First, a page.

We cling to hope. We assume our interaction with the health care system will work to our benefit and we can safely rely on the competence and good will of physicians, nurses, and other health professionals. The problem is, we can’t.
Lots of evidence points to the stubborn pervasiveness of so-called “systemic” problems in quality of care. A recent federal study, for example, found that 15,000 people on Medicare died in one month due to an adverse event–a medical error or other mistake, improper execution, or unintended consequence–suffered in a hospital.
Another 119,000 hospitalized Medicare beneficiaries sustained a serious adverse event during the month, but survived it. All told, one in seven hospital patients on Medicare suffered a serious adverse event–and an additional one in seven experienced an adverse event that caused only temporary harm.
The adverse events generated about $325 million in Medicare costs. On an annual basis, this extrapolates (according to the study authors) to $4.4 billion in extra costs for the bankruptcy-skirting Medicare program.
There is no reason to believe that adverse events happen only to people on Medicare–if anything, Medicare is especially committed to improving quality and safety–or only to people in hospitals.
What this means is: You are not immune from being linked to this grisly chain. You have to be on your guard.
Poor communication causes many, perhaps most, adverse events. Most notably, medication errors result from misunderstandings about dosage, frequency, allergies, changes in orders, when to take the drug, how to administer it, and whether the patient is due for another dose. Lapses in informing patients and staff about what they need to know also can cause dietary problems, infections, treatment complications, and all manners of bad things.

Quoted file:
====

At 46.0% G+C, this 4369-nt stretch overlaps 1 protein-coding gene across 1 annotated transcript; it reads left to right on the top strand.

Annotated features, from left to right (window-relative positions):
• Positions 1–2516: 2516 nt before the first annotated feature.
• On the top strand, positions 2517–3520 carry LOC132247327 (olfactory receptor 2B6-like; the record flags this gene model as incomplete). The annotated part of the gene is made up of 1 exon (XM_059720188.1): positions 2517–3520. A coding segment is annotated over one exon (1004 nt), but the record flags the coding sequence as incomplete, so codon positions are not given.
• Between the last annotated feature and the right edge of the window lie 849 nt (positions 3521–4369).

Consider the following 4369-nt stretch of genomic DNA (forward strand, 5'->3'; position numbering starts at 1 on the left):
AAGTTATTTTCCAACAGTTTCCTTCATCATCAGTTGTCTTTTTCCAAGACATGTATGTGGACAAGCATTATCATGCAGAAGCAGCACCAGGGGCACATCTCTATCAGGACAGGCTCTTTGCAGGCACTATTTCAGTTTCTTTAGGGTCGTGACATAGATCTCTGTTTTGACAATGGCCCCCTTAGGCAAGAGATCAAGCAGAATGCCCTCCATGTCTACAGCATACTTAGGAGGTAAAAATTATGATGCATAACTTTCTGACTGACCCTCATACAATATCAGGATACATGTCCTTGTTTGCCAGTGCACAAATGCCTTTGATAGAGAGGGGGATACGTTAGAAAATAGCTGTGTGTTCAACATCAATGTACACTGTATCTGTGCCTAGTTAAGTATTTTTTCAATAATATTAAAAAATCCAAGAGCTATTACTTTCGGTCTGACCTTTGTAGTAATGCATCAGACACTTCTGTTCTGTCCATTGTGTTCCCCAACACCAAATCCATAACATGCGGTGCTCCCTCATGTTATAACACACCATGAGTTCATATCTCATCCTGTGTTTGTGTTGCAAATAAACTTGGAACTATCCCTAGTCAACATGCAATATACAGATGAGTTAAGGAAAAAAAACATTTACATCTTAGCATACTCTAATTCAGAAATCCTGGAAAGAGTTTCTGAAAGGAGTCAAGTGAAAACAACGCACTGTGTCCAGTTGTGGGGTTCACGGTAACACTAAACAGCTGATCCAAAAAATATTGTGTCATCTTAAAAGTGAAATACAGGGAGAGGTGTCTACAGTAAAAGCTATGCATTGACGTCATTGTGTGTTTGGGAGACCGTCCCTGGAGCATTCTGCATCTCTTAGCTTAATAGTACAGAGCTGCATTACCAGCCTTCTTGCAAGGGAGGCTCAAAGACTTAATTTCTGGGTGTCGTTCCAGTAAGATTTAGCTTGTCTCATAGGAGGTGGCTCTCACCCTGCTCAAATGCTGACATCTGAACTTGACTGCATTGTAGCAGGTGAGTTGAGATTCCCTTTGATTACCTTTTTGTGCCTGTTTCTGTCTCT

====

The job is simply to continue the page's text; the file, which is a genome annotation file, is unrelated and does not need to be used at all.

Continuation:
What can you do to keep from being a quality-of-care statistic (and not in a good way)? If nothing else, take these three steps if you or a family member is in a hospital or other health facility:
- Ask questions about anything you don’t understand or that seems funny to you–a drug, test, or procedure that appears to differ from what a doctor or nurse had described, a change in routine that doesn’t make sense to you, or an intervention that appears to repeat something you just had. Mention any contradictions between what different people tell you.
- Make sure that doctors, nurses, and other staff members identify themselves by name and function, so they can be contacted later as questions arise. If possible, it’s a good idea to keep a list of these personnel.
- Repeat any orders that you are expected to carry out yourself, such as exercises or physical movements, and ask to have written out any instructions for what to do after discharge.
The federal study was conducted by the office of the Inspector General of the Department of Health and Human Services. Using physicians as reviewers, it found that nearly half of the adverse events are preventable.
Especially discouraging is the apparent lack of progress since federal officials and hospitals took steps to reduce drastically the estimated 100,000 preventable hospital-related deaths that occur every year. The federal study looked at hospitalizations that ended in October 2008.
In a comment on the study, the U.S. Agency for Healthcare Research and Quality (AHRQ) agreed that adverse events occur in hospitals at “an alarming rate.” The Inspector General recommended that AHRQ and the Medicare program lead national efforts to improve quality, partly by following through on health reform. Don’t wait for them.
(NOTE: This is my first post in almost four weeks. I’ve been away, dealing with my own family health problems. Now I plan to post frequently again. Thanks for staying interested–and please share your stories and comments with me.)